Instead, I propose asking a question such as: Describe your approach to the end of this piece of writing and how you got there.  This question is more accepting of different avenues through the writing process and sends the message to students that it’s okay to veer away from what might be “standard” or “normal” in the genre; as long as they are deliberate about how they got there.

  1. Keep what’s most important in the forefront.

There are just so many possibilities when it comes to reflection.  If you read my last post in this series, you were reminded that we as teachers tend to reflect on everything.  All the time.  Unconsciously.  But remember, our students don’t do that yet.  First of all, their brains aren’t fully mature.  Secondly, they don’t have a lot of practice with this essential skill.

Asking them to reflect too much can have an adverse effect.  If I ask more than just a few reflective questions at a time, I’ve found, students tend to breeze through without doing the hard work of really considering themselves as writers.  It’s like starting a new exercise regimen— if we go too hard too fast, we’ll burn out immediately.  But if we ease ourselves in and set little goals, we can eventually accomplish big things.

So with that said, we have to be very deliberate about the questions we do choose and make sure they pack a big punch.  This requires us to be reflective first (not a problem, right?!).  What do I want my students to get out of this unit?  What are students struggling with most in this unit that I want to address moving forward?  What is happening in this unit that I may not know about that will help me best serve my students?  These are all questions I use to guide me in choosing what type of reflective questions to pose.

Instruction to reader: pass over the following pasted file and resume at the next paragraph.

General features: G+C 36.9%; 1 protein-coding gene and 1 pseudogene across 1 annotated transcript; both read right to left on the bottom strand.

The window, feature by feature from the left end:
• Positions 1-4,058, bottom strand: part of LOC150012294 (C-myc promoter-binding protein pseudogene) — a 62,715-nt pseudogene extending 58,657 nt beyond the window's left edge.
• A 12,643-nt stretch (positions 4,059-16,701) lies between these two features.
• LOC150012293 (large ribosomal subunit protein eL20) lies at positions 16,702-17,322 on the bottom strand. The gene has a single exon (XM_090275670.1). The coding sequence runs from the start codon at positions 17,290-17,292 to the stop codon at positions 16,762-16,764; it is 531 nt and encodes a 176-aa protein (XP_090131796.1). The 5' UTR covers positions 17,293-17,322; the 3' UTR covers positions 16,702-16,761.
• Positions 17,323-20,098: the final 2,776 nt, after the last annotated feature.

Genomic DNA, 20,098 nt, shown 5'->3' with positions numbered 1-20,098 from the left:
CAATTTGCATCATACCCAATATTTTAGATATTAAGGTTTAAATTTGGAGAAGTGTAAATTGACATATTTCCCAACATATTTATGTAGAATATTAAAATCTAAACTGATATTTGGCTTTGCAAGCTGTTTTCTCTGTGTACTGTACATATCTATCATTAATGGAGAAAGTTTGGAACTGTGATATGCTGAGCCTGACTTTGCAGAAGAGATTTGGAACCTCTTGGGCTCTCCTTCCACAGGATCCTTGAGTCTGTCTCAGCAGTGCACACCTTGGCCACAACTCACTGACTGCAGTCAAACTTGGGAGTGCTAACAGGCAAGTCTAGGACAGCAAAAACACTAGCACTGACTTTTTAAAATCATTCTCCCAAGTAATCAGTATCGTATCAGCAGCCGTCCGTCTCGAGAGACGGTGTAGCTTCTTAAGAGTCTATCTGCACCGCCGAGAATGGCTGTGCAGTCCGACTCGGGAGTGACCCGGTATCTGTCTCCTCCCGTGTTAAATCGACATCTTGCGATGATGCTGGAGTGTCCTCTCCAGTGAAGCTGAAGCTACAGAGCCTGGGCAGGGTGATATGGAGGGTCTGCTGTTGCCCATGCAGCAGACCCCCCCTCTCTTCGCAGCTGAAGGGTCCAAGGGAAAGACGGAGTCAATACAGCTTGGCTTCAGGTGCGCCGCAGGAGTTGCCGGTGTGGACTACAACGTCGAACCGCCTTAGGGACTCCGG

I found myself faced with this important decision last week in class.  After doing some teacher reflection, I realized that an essential part of writing workshop was missing in my class— celebrating students’ writing.  I had been so focused on delivering material and conferring that my students and I were not stopping to smell the roses.  Our routine had been established, which was great (and not easy to do in a hybrid learning environment).  However, this also meant there wasn’t a lot of novelty happening.  Class was getting monotonous.  So on a Friday, I decided to ask my students a very simple reflective question: What’s the best sentence in your draft so far?  They posted their responses onto Padlet, where we created a beautiful mosaic of mentor sentences.  It also helped some students realize that yes— being deliberate about using strong sentences was just as important in this unit (informative) than it was in the previous unit (narrative).

  1. Don’t negotiate the nonnegotiable.

Once I began making reflection a priority a few years ago, it really changed the environment of the classroom.  I started to feel more like students and I were working together toward common goals rather than as separate entities.  It seemed as if students felt more empowered and respected because not only were they finally being asked to share their experiences as learners, but they also had a teacher who was actively listening and making adjustments to instruction to accommodate the needs students were expressing.  Nothing has ever helped me build better rapport with my students than handing over the microphone and taking in what they have to say.

But I’ve also had to learn that it’s okay for me to draw a line in the sand, too.  Sometimes students will express a desire for something to change that I’m unwilling to budge on.  Take our notebooks this year, for example.  I, like many other workshop teachers, have adopted a flipped approach to the notebooks; prompts and mini-lessons are completed outside of class so that more writing can happen inside class.  Some of my students have expressed to me that this is a challenge for them; I teach seniors, so many of them work and/or have demanding extracurricular schedules.  It’s easy for work outside of class to sometimes be forgotten.